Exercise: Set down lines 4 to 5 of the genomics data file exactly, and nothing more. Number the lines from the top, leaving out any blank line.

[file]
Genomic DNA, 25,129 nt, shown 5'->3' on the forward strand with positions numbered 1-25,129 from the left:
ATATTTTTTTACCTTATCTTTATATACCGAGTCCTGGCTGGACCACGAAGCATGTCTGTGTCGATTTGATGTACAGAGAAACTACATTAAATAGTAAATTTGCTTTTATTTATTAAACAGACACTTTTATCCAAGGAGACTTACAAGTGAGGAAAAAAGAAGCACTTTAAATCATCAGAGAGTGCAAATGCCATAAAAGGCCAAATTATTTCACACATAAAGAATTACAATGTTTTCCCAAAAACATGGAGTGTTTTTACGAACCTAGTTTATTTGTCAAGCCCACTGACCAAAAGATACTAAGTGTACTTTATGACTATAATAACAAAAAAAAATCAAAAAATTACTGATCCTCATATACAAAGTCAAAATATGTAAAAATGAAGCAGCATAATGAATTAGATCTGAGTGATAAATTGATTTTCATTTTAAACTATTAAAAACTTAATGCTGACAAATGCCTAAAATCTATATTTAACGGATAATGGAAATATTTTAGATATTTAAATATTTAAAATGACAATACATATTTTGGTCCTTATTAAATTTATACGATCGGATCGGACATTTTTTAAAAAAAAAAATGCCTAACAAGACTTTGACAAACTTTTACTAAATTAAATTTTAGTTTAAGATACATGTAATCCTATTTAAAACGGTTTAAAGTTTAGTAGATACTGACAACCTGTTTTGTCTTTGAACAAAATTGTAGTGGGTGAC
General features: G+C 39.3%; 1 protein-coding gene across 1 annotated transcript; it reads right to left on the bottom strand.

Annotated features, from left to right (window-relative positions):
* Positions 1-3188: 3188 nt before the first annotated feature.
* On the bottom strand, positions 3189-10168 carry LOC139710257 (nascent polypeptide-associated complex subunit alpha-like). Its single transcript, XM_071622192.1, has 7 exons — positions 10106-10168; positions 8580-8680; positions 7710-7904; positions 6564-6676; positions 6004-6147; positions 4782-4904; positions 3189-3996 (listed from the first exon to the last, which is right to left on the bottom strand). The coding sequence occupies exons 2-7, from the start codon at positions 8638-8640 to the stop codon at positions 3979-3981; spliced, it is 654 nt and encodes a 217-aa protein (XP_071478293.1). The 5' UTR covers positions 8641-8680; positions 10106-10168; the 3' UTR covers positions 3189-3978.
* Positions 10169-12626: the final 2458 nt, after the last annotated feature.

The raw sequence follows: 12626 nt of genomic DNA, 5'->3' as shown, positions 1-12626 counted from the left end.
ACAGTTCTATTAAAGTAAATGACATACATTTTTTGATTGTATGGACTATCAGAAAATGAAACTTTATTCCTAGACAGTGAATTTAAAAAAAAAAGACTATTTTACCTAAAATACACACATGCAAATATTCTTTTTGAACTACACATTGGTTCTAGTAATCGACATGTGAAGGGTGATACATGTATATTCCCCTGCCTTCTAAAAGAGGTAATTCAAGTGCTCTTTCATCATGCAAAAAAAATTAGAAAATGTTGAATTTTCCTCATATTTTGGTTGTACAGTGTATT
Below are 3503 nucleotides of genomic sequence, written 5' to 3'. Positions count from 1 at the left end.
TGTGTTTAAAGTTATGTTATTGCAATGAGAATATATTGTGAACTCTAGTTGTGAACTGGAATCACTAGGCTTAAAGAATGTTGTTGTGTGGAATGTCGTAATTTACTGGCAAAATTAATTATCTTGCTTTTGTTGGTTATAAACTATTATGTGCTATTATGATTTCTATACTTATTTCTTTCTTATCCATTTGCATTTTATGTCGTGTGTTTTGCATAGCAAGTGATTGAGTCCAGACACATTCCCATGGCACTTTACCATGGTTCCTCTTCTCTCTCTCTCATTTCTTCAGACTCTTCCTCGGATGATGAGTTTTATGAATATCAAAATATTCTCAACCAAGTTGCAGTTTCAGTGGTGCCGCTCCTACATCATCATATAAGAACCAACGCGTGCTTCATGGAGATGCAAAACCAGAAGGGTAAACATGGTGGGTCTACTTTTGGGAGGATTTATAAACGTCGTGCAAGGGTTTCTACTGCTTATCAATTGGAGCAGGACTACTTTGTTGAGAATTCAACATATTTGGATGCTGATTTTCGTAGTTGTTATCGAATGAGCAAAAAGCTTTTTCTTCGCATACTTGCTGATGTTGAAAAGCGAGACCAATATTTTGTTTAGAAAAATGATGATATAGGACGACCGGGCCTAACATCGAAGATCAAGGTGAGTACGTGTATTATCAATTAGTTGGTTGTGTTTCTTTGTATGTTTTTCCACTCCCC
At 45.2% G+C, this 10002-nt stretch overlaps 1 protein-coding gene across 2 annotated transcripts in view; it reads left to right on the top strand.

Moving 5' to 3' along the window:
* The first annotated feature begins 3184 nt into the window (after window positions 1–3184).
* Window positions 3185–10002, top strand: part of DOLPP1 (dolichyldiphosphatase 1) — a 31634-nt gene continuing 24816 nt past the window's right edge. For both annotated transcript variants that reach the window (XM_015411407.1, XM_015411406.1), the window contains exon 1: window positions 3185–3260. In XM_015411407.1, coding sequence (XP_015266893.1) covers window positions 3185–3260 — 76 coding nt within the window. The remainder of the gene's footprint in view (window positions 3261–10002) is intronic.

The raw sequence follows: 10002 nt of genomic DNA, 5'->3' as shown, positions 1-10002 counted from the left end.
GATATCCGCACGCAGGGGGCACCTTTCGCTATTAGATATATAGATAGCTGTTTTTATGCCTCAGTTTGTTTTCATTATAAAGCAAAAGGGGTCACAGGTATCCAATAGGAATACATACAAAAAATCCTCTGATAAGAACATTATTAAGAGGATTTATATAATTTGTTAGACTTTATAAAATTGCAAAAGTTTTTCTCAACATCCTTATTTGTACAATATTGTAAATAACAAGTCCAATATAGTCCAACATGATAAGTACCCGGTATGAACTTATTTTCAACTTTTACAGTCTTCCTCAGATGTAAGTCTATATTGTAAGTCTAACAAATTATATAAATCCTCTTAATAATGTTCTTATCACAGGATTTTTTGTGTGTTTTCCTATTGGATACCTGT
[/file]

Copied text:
Annotated features, from left to right (window-relative positions):
* Positions 1-3188: 3188 nt before the first annotated feature.